Since ancient times, the Dalmatian Coast has long marked the border between the Roman Catholic West and the Greek Orthodox East and later the Ottoman Islamic East. This made Dubrovnik a critical waystation for Catholic pilgrims enroute to the Holy Land. Furthermore, Dubrovnik was one of the major Maritime Republics active during the Renaissance. Therefore it is not surprising that this ancient, beautiful port city boasts perhaps the best collection of Catholic churches in southeastern Europe. The grandest of these, and arguably the most important Catholic church in the Balkans, is the Cathedral of the Assumption of the Virgin Mary, which houses the relics of St. Blaise, one of the Fourteen Holy Helpers of the Church.
Blaise was one of the truly great heroes of the Church at the turn of the 4th century, and one of the last major pre-Constantine martyrs. Little is known of his early life, except that he was born in Armenia sometime around 270 AD, probably in or near Sebastea. He is known to have practiced medicine, and was probably part of the Christian community in Armenia prior to its legalization in that country in 301. According to tradition, he plied his trade among the ruling elite, but in his spare time gave free aid to the poor of the city as well.
Blaise was certainly an active Christian in the early 4th century. Although technically not part of the Roman Empire at the time, Armenia likely suffered at least some fallout from the horrific persecutions of Diocletian ravaging the Christian communities to the west. At the very least Sebastea saw an inflow of refugees. Blaise, who became bishop of Sabastea around that time, probably found himself caring for a very large community of both native-born Christians and refugees from Asia Minor.
Throughout his tenure as bishop, Blaise became known for his care for the sick and infirm. As a physician, most of his work was probably day-to-day care; but miraculous healings were also attributed to him. Crowds came to Blaise from far and wide to seek healing. His most famous miracle was curing a young boy who was choking to death on a fish bone.
Although Christianity was legalized in 313 AD, pogroms against the Christians continued to persist here and there throughout the empire. In 316, one Agricola, the local governor, launched a violent assault on the Christians of Armenia. Blaise was seized, and when he refused to renounce his faith, was brutally beaten and beheaded. A cult instantly grew up around this popular figure, and he was later named not only a saint but one of the Fourteen Holy Helpers of the Church. His relics were moved to Dubrovnik, probably sometime around the Crusades. His shrine is now the most venerated Catholic chrine on the Dalmation coast.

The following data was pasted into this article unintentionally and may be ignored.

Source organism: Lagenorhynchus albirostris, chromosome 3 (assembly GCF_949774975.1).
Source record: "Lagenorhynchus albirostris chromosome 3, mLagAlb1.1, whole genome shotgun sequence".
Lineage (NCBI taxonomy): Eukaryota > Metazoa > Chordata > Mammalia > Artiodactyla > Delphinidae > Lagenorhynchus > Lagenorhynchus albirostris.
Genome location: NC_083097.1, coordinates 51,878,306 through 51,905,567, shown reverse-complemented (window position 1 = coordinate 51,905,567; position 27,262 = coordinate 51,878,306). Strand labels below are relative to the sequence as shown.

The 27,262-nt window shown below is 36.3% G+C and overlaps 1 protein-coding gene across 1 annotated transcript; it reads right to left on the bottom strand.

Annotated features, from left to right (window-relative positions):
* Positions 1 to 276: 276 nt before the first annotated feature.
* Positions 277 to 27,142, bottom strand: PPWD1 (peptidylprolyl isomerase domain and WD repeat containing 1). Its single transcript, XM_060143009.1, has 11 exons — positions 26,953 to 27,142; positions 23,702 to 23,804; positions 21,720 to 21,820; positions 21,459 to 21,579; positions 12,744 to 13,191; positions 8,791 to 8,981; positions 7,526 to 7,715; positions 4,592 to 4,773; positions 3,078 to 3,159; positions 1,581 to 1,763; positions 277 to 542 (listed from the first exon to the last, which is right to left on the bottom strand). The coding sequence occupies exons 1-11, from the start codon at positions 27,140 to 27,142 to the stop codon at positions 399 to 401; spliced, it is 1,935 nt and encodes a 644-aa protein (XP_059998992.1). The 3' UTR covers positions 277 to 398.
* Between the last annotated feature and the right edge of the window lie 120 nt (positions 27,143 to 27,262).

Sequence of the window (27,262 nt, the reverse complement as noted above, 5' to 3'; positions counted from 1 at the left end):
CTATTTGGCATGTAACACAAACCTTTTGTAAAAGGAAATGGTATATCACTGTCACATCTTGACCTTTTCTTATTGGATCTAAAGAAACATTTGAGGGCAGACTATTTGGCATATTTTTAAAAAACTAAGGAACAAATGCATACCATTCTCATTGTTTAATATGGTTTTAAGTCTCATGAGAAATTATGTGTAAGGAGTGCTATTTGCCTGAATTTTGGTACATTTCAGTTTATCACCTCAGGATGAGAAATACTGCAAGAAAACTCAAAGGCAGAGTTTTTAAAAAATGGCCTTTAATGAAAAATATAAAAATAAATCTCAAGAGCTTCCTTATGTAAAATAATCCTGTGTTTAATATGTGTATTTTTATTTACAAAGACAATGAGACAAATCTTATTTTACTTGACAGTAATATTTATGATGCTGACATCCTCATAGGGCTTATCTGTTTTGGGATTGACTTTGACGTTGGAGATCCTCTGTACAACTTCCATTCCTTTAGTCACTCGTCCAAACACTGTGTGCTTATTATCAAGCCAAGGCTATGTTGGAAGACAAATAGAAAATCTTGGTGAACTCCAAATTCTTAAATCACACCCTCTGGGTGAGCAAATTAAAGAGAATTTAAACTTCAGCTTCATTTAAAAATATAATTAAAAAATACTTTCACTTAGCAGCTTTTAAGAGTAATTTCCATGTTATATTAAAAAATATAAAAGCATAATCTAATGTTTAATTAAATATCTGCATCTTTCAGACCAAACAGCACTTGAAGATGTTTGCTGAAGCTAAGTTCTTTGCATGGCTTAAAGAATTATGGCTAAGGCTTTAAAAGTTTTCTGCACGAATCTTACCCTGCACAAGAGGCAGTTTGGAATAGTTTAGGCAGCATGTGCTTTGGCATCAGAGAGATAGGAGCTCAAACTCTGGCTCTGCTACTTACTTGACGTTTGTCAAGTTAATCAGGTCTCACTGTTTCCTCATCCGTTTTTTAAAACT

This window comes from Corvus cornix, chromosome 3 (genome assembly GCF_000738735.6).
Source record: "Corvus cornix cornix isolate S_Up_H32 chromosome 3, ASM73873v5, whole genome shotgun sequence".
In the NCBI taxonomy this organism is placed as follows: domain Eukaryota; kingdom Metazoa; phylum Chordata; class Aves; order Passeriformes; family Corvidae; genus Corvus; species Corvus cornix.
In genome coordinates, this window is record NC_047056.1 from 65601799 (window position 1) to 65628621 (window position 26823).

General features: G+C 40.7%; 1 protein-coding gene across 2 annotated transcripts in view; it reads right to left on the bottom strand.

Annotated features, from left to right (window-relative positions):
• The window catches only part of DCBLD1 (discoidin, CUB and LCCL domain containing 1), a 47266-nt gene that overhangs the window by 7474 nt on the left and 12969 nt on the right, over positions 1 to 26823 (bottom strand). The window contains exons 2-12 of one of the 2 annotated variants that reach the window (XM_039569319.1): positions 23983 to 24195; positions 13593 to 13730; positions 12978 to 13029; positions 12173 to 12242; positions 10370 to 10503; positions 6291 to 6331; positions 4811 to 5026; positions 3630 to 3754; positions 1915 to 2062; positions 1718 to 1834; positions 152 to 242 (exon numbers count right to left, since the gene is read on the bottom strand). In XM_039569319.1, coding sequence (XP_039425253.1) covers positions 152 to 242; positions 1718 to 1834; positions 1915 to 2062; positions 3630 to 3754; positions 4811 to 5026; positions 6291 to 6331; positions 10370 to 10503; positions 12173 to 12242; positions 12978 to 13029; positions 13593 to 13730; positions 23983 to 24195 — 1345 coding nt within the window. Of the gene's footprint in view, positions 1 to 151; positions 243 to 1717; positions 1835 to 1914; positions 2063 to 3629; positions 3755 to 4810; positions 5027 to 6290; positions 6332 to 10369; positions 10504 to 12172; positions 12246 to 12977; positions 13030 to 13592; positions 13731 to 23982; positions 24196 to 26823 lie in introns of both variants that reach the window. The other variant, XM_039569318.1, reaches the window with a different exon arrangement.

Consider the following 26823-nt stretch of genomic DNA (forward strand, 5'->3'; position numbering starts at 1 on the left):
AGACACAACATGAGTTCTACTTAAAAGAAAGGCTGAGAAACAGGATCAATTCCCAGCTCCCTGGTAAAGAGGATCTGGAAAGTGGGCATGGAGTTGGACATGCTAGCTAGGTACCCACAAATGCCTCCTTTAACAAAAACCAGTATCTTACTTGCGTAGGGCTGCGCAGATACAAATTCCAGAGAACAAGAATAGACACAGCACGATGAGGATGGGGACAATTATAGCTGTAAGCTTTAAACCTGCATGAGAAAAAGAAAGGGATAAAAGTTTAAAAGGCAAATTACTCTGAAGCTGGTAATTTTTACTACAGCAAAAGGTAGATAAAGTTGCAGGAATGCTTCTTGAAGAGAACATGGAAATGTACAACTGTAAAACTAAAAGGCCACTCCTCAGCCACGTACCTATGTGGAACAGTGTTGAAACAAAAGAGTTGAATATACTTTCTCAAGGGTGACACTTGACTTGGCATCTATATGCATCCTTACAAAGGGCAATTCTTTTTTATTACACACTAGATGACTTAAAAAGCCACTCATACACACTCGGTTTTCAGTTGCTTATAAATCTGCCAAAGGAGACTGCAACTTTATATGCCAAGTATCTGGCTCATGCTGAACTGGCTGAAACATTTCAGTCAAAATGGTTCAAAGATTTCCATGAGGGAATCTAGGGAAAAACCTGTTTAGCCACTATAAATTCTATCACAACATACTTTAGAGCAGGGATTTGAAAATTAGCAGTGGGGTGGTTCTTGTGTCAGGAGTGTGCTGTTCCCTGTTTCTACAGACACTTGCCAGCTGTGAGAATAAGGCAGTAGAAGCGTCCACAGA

The Cathedral of the Assumption of the Virgin Mary, also known as St. Blaise’s Church, is a large but not giant edifice, with a greater focus on beauty rather than size. Although a church has stood on this spot since medieval times, previous structures were destroyed several times, and the current building largely dates to the 18th century. It is a classic baroque structure with an intricate façade crowned by a statue of St. Blaise. Built of the same white stone that all of the buildings of the city are famous for, the cathedral is most easily distinguished by its towering black dome.
The cathedral interior is traditional baroque design. Focus for pilgrims and visitors is on the church’s treasures. Highlights include a 15th century gold and silver statue of St. Blaise. A reliquary contains his head, his hands and pieces of his throat. The latter no doubt is in honor of the miraculous saving of the choking boy.
The Cathedral of the Assumption of the Virgin Mary is located inside the old walls on the east side of the city, close to the Rector’s Palace and the Old Port. It is open daily from 8:00am-7:00pm (note that there is a four hour break for lunch starting at noon). There is no charge for admission. Web: http://croatia.hr (official tourism website of Croatia).
Considering its small, compact size, Dubrovnik is home to a surprising number of churches worth a visit. Among the most popular are the St. Savior Church and especially the city’s Franciscan Monastery, which has a wonderful ancient library and other treasures.
Leave a Reply